Optimistic doesn’t begin to describe the Rev. George Perry’s outlook at the conclusion of the “Race and Racism: A Conversation” forum June 12 at St. Frederick Baptist Church in Marble Falls.
“You’re going to see more love coming from each and every one of us,” he said with a smile. “You’re witnessing the core, the belief the Hill Country is actually going to produce what it has: good people here, lovely people here. Now, we’ll be able to see it in action. I feel a difference tonight looking at all these faces. Now that they know, they’re beginning to act. How can you fix something if you don’t know it’s broken?”
About 50 people of different backgrounds came together during the three-hour event to share their experiences of bigotry, limited opportunities, and unfair treatment.
Perry, pastor of the church, wanted to create a safe environment where people could ask difficult questions about race and racism. Organizers hoped attendees would walk away with a better understanding of their community and how they can best help their neighbors and friends.
Perry said addressing racism starts at home with how children are raised. As they get older and are put “in positions of power,” they have a mindset that guides them.
The reverend pointed out that racism isn’t always blatant or obvious. Sometimes, it’s subtle and first shows up as a bias.
He recalled being in crowd of people of all ages at a public event where children were lined up to get food.
“A little black kid is only three steps away from the person doing the dishing out of desserts and drinks,” he said. “And every time, the white kid got theirs before the black kid. We need to speak up. We need to address somebody with respect.”
If biases, prejudices, and racism are not addressed, then, according to members of the black community, African-Americans might not receive the same education and job opportunities as white people, and they might get longer jail and prison sentences than white people who commit the same crimes.
Forum co-moderator Amber Bales presented a slide show of images from across the country of law enforcement and protesters peacefully assembling to illustrate that the two groups can both do what they’re called to without fearing the worse. She also shared screenshots of negative social media posts regarding race and racism originating in the Highland Lakes.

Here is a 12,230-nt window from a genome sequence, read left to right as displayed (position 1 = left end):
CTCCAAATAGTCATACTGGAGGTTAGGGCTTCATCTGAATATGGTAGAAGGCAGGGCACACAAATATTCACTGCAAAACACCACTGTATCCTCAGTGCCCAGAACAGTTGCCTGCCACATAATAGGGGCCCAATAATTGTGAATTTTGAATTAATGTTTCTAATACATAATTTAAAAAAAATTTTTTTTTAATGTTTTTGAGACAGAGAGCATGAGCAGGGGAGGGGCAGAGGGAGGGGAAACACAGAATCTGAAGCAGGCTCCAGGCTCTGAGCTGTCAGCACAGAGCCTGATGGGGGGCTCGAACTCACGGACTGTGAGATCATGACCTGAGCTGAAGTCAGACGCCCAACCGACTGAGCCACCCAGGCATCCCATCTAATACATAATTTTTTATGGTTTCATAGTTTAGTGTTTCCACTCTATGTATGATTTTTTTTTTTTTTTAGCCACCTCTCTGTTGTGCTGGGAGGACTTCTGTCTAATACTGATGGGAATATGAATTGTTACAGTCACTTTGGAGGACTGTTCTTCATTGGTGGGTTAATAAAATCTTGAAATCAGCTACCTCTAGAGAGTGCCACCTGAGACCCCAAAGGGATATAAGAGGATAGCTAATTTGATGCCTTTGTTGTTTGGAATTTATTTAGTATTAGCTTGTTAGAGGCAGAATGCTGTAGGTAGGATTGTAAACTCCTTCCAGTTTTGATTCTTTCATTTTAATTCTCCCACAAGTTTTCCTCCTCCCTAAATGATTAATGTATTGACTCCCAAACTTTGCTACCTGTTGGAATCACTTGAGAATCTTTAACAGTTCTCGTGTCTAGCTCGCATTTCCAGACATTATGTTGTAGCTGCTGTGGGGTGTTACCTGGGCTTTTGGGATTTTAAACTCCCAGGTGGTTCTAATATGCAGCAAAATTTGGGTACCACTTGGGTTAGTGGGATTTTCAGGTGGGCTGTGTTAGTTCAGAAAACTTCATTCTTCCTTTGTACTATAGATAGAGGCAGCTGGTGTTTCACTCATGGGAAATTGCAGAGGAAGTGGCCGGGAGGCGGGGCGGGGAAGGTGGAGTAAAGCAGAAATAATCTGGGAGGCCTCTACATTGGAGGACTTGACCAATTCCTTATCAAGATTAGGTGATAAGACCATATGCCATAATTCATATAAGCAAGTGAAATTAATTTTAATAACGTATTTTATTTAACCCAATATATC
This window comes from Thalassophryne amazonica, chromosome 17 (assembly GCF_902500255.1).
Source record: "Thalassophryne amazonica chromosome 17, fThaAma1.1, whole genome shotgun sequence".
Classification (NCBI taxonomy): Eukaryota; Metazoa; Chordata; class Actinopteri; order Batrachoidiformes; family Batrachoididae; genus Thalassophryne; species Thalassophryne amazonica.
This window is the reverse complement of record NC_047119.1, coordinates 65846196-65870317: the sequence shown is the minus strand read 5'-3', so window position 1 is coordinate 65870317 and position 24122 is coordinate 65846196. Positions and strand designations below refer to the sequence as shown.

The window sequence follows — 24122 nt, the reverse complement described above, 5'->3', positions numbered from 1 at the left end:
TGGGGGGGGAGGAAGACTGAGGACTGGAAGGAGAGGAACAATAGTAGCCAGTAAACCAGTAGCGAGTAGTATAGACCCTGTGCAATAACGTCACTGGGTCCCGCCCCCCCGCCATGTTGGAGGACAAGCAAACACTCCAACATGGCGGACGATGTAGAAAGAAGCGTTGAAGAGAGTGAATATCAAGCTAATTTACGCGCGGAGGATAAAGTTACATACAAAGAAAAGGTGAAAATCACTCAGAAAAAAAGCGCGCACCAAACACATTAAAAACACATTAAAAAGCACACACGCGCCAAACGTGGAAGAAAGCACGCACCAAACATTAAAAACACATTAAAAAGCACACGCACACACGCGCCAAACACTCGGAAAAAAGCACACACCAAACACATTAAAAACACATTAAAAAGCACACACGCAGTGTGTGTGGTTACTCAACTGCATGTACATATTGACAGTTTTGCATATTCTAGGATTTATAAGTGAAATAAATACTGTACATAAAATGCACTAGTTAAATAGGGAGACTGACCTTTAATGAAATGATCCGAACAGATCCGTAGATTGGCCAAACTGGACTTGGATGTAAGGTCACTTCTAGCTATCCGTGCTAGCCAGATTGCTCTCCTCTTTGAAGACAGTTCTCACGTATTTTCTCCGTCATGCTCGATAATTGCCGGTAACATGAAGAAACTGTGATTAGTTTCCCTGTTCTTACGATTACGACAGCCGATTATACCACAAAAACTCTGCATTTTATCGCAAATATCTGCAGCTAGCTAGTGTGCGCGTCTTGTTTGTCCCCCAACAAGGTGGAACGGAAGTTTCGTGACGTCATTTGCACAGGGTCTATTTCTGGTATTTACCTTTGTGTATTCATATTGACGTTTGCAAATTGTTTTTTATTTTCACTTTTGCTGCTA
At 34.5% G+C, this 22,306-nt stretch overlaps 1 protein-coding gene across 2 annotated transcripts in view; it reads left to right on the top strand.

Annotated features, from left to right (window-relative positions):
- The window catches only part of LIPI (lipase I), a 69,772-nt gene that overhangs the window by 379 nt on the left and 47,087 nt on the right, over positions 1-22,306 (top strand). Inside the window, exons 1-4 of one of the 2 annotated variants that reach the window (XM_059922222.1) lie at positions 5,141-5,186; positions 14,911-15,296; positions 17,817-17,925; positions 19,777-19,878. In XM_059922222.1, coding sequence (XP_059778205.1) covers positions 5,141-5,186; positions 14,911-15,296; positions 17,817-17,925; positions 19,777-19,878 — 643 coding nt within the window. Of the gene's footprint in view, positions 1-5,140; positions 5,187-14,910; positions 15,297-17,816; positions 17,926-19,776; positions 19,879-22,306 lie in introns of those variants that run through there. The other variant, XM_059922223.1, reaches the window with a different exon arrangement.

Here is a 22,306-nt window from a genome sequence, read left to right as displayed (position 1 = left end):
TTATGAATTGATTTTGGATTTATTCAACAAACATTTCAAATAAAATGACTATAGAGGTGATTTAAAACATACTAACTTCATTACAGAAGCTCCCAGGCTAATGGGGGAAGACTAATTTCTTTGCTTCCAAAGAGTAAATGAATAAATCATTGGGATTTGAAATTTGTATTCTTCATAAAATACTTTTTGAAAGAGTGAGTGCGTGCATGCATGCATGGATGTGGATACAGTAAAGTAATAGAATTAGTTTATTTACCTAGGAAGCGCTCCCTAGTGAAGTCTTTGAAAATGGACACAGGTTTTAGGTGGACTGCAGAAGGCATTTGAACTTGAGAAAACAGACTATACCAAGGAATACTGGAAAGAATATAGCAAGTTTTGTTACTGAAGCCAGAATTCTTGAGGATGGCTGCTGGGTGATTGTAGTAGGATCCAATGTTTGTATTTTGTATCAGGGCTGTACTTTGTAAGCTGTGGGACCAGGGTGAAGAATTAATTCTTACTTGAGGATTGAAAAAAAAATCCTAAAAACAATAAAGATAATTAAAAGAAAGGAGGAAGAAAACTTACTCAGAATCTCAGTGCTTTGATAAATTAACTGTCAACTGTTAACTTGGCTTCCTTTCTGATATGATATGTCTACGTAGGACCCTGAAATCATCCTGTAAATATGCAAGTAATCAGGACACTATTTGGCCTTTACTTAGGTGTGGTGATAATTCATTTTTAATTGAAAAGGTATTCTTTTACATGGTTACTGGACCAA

It’s not just something that happens elsewhere, and it doesn’t go away if ignored.
The topic is personal to Bales. She talked about her five children, three of whom she and husband Ben adopted. The three children share the same black mother, but only two have the same white father. The other child has a black father.
Bales talked about being scared that someone visiting her neighborhood could one day call the police because they see her third child, who has darker skin, trying to get inside the family’s home through a window because he forgot his key.
“As a mom, this is a legitimate worry of mine,” she said as she sobbed. “I’ve stayed up crying. I’ve had panic attacks at the thought of my child being treated differently based on how he looks. It’s time we put an end to it.
“This was important to me,” she added. “We’re in a crucial time for our community and world.”
Audience members shared that, while they might not agree on every social issue, they do agree they must recognize where they’ve fallen short and where they could be better. And that starts with education.
A biologist spoke of participating in the National Geographic’s Genographic Project that mapped historical human migration patterns by collecting and analyzing DNA samples. After studying the results, she came to a conclusion about mankind.
“There’s nothing different about where we came from,” she said. “If we could educate people about where we came from, there’s no difference.”
As people were exiting, Perry was encouraged, noting the forum wasn’t what he expected.
“I was expecting questions and answers on how to treat (their) kids better. ‘How can I educate my kids better?’” he said.
The conversation was deeper and more personal.
“It took a turn, a turn for the better,” he said. “I love the way it turned out.”